LB 441: Bolstering the Bridge to Independence

NE_Appleseed_Icons_AgingOut-128On February 19, LB 441, a bill to strengthen the Bridge to Independence program (B2I), was heard before the Health and Human Services Committee of the Nebraska Legislature. All testifiers were in support of LB 441 and the improvements it would make to the largely successful B2I program that began in October of 2014 and now has nearly 100 young adults participants who aged out of foster care receiving services and support as they transition into adulthood.

LB 441, introduced by State Senator Kate Bolz, is important because it incorporates many of the lessons learned from the initial months of implementation of B2I. With input from the Bridge to Independence Advisory Committee and other stakeholders, this bill provides clarity on certain pieces of implementation, and makes technical changes to ensure the B2I program is what the Legislature originally intended it to be. Everyone testifying at the hearing agreed that LB 441 was not just helpful but also necessary in the lives of this group of young adults.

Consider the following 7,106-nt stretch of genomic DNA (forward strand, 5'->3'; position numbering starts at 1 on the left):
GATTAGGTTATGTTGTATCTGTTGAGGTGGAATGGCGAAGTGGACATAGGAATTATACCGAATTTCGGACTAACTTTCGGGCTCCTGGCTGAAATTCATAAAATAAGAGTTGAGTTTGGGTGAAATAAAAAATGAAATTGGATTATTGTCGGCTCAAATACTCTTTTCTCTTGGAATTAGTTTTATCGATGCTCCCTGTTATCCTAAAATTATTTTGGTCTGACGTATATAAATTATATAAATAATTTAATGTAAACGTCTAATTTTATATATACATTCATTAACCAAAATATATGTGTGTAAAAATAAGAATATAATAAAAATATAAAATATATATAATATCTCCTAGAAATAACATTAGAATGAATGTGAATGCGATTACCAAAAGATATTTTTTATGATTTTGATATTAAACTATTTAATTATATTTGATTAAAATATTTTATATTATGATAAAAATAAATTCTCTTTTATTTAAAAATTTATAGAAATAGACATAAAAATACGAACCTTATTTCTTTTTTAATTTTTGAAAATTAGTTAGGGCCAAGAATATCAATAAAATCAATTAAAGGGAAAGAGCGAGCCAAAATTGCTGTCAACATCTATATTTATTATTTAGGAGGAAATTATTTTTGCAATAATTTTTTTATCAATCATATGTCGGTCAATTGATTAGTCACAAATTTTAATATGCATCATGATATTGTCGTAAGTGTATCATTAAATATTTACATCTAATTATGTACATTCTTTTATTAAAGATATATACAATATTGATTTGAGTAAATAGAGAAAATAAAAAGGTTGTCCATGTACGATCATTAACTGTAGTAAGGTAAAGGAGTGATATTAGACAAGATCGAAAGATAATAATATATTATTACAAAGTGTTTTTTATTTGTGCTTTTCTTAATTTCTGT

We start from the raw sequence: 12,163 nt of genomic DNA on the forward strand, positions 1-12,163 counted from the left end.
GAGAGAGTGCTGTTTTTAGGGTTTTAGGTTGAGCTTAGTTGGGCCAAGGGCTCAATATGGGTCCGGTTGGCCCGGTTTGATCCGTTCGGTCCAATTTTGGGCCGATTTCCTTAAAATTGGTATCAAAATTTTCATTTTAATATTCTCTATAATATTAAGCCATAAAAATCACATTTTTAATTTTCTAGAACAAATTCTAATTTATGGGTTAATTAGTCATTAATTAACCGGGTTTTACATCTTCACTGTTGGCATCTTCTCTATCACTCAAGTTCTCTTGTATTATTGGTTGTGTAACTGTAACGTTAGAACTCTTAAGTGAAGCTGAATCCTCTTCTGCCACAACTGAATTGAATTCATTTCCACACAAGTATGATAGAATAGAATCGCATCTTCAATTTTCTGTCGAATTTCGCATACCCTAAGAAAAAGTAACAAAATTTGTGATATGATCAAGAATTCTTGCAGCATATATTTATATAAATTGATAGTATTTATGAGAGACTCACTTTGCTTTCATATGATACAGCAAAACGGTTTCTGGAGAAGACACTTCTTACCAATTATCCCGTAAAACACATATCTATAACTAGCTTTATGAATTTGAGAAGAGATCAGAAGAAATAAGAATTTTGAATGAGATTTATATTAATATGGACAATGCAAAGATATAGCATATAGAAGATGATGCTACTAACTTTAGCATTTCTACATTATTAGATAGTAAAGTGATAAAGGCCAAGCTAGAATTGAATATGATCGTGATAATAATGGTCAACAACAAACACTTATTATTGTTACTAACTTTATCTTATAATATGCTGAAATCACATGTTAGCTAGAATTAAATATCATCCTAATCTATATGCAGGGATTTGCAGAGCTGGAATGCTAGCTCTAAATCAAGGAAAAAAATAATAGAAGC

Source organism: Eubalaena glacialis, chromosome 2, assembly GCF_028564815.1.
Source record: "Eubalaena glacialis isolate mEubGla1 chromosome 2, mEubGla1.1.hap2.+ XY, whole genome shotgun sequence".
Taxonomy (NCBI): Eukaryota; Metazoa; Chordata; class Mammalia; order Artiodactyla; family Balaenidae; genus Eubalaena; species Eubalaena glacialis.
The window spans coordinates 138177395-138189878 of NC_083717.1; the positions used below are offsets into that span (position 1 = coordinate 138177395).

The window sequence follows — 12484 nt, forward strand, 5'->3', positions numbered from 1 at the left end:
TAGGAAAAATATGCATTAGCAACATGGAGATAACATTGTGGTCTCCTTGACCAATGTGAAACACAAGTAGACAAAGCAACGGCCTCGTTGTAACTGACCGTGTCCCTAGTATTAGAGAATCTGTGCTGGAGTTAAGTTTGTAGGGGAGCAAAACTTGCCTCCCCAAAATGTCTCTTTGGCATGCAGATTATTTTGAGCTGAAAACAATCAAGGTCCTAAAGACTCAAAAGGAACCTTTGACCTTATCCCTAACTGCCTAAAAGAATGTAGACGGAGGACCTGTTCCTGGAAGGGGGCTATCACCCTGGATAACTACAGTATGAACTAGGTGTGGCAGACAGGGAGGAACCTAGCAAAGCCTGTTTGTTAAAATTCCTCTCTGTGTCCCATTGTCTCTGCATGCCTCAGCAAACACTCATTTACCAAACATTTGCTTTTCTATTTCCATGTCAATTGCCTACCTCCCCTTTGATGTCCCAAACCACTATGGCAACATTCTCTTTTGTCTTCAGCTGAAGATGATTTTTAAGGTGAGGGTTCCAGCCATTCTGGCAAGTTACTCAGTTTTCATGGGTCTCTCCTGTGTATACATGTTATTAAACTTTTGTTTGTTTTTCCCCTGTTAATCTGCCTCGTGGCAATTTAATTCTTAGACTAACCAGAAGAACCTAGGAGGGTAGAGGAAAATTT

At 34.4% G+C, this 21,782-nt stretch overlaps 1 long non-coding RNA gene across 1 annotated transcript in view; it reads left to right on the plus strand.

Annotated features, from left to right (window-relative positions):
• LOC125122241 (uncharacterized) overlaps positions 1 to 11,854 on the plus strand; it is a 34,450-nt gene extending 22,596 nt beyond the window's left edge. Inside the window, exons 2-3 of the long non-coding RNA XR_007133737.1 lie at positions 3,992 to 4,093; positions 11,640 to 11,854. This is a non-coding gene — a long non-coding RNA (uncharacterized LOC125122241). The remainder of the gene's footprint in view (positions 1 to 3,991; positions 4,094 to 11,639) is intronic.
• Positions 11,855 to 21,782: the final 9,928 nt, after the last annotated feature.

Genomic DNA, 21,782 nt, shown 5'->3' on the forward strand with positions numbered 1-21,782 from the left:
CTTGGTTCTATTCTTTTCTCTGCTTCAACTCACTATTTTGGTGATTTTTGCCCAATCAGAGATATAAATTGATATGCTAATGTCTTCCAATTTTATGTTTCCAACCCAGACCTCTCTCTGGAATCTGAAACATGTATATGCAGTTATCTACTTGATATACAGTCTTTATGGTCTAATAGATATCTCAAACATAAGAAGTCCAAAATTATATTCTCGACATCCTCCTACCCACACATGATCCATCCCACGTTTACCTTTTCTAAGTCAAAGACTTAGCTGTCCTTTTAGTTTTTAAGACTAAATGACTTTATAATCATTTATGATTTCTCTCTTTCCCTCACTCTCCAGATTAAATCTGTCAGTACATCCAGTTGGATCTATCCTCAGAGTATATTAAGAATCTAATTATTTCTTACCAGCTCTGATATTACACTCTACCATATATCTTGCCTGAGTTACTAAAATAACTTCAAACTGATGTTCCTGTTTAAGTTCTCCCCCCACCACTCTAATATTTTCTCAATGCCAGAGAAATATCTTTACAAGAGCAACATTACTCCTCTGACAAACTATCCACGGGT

Read Appleseed’s Fact Sheet on LB 441

Kayla, a 19-year-old member of Project Everlast, shared her story of aging out of foster care and the positive impact that the B2I program has played in her life. Working with her Independence Coordinator she has been able to set goals for her future and have the needed support to care for herself and her daughter with the housing stipend and medical assistance. She reminded the senators how crucial the B2I program is.

“There are many youth that don’t have a biological family that will help,” Kayla said. “Some ‘age out’ and feel like they have no one. Those youth only know a world of new people and constant disruption in their lives. Youth need people to help, who are stable and consistent in their lives.”  

The Foster Care Review Office, Voices for Children in Nebraska, the Nebraska State Education Association and Appleseed Child Welfare Director Sarah Helvey also testified in support of LB 441 so that the B2I program can continue to support young adults who age out of foster care in Nebraska.

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